the equation for the perpendicular distance between a line and a point in space. To carry out this calculation,
weβll need to know the coordinates of a point in space, we have those, as well as
the coordinates of a point on our line, and we actually have two of those. The last thing we do need, though,
to use this equation for π are the components of a vector that is parallel to our
line. Weβre not given that
information.

But notice that if we drew a vector
from one given point on our line to the other, then this vector would be parallel to
our line and we could use it in our equation to solve for π. If we call this vector π¬, we can
see that its components are equal to the coordinates of our first point on the line
β one, three, one β minus those of our second point. What we get is a vector with
components negative three, zero, negative one. Now that we know the vector π¬ that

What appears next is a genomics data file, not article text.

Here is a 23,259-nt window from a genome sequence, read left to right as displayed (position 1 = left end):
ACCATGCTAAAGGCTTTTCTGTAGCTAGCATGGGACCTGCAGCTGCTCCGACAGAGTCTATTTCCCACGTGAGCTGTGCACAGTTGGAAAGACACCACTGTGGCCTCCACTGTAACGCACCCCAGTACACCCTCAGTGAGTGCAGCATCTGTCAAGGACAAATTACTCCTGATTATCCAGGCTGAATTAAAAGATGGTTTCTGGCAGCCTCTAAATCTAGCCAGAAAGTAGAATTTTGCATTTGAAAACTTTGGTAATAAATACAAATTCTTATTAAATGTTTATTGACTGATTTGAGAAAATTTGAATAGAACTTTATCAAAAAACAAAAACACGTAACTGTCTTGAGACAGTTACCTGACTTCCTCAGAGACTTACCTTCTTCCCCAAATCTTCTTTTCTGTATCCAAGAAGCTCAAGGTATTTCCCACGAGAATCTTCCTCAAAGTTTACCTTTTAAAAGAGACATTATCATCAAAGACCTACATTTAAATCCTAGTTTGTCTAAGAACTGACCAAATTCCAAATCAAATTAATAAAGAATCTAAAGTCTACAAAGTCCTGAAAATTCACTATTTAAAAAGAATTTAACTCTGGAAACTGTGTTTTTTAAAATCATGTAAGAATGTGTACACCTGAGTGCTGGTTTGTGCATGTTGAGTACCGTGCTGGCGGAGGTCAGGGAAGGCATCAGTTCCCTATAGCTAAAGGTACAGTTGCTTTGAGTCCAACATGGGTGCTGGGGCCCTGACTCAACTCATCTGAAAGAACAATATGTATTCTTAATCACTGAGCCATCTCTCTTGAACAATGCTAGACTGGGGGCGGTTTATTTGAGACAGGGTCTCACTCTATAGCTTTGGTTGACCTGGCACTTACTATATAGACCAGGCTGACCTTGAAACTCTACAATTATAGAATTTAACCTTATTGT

weβll use in our equation for π, letβs consider this vector ππ. Here, π is a point in
three-dimensional space and πΏ is a point somewhere along our line.

Letβs say that on our line we
choose the point one, three, one to be point πΏ. That means the vector ππ will
look like this. And we can solve for the components
of this vector the same way we did for those of π¬. We subtract the coordinates of
point π from those of point πΏ. And we find that ππ has
components four, seven, and one. We now have all the information
needed to start calculating our perpendicular distance. Weβll begin by computing the cross
product of ππ and π¬. Thatβs equal to the determinant of
this three-by-three matrix. Here, our first row are the π’, π£,
and π€ hat unit vectors. And the second and third rows are
the respective components of vectors ππ and π¬.

Working component by component, we
get π’ hat times seven minus π£ hat times one plus π€ hat times negative 21. We can also write this as the